Aims/hypothesis: Cancer is more frequent among diabetes patients, but it is unknown how this excess varies with duration of diabetes and insulin use. The aim of this study was to analyse disease data to examine this issue further.
Methods: We linked the Danish National Diabetes Register and Cancer Registry and performed a cohort analysis of the entire Danish population by diabetes status, duration of diabetes and insulin use, comparing cancer incidence rates in diabetic patients with the non-diabetic population for the 15 year period 1995-2009, using Poisson regression with natural splines to describe the variation by duration.
Results: We found 20,032 cancer cases among patients not using insulin and 2,794 cancer cases among diabetic patients using insulin. The cancer incidence rate ratio among non-insulin users relative to the non-diabetic population decreased from over 2 at diagnosis to 1.15 after 2 years of diabetes duration. The cancer incidence rate ratio was higher among patients using insulin, decreasing from 5 at the start of insulin treatment to about 1.3 [corrected] after 5 years of insulin use. Among non-insulin users, cancers of the stomach, colorectum, liver, pancreas, lung, corpus uteri, kidney and brain, and lymphomas were elevated. Among insulin users the rate ratio of prostate cancer was decreasing by duration whereas we found higher risk of cancer of the stomach, lung, liver, pancreas and kidney. Breast cancer incidence rates were not affected by either diabetes or insulin use.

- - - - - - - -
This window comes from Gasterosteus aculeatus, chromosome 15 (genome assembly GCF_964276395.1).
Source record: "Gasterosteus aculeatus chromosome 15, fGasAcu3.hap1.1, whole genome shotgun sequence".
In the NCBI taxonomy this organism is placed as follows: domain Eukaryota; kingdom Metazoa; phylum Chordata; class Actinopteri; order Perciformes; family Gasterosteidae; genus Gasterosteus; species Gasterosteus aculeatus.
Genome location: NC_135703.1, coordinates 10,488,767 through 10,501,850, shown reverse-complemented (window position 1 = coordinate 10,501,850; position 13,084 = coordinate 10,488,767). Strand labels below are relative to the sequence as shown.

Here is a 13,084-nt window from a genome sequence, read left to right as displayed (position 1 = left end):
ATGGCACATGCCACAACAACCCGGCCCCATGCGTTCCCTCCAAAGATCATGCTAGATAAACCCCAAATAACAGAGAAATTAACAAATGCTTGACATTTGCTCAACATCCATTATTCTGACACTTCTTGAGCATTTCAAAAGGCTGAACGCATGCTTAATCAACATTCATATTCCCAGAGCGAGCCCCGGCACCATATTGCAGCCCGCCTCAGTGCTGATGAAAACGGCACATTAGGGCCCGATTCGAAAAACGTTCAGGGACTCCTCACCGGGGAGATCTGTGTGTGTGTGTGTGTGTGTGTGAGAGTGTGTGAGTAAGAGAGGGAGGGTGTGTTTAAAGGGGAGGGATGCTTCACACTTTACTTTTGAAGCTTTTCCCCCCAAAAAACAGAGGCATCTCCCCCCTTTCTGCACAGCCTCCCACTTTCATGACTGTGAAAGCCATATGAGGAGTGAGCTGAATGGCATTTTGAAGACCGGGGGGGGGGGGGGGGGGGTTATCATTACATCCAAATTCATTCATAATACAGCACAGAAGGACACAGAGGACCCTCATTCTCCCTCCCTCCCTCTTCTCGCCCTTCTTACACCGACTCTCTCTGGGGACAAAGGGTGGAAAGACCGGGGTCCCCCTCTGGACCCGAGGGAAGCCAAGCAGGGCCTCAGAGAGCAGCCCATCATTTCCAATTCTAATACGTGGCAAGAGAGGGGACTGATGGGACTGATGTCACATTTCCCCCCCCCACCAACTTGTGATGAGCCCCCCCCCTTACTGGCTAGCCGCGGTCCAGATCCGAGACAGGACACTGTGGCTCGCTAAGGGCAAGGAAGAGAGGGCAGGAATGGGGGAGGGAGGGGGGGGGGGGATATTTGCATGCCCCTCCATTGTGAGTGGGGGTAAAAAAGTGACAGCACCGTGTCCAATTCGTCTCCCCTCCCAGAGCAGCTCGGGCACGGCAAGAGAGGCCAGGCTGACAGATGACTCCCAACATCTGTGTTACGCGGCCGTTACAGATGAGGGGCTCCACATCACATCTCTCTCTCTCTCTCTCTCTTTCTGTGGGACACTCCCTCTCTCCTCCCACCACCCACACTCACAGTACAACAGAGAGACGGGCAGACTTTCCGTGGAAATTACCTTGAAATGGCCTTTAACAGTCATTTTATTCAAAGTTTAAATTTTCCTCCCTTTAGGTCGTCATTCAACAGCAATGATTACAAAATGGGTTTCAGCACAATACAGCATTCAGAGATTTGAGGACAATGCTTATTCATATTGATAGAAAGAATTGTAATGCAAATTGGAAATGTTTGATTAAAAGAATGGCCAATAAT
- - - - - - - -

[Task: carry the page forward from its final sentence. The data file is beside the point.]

Conclusions: The observed duration effects suggest that both increased surveillance for cancer in the first years after diagnosis of diabetes, and reverse causation, where undiagnosed cancers increase the likelihood of diabetes diagnosis, play a role. For longer durations, a combination of common causes for diabetes and cancer, as well as the effects of diabetes and insulin exposure per se, may play a role in the association between diabetes and some cancers.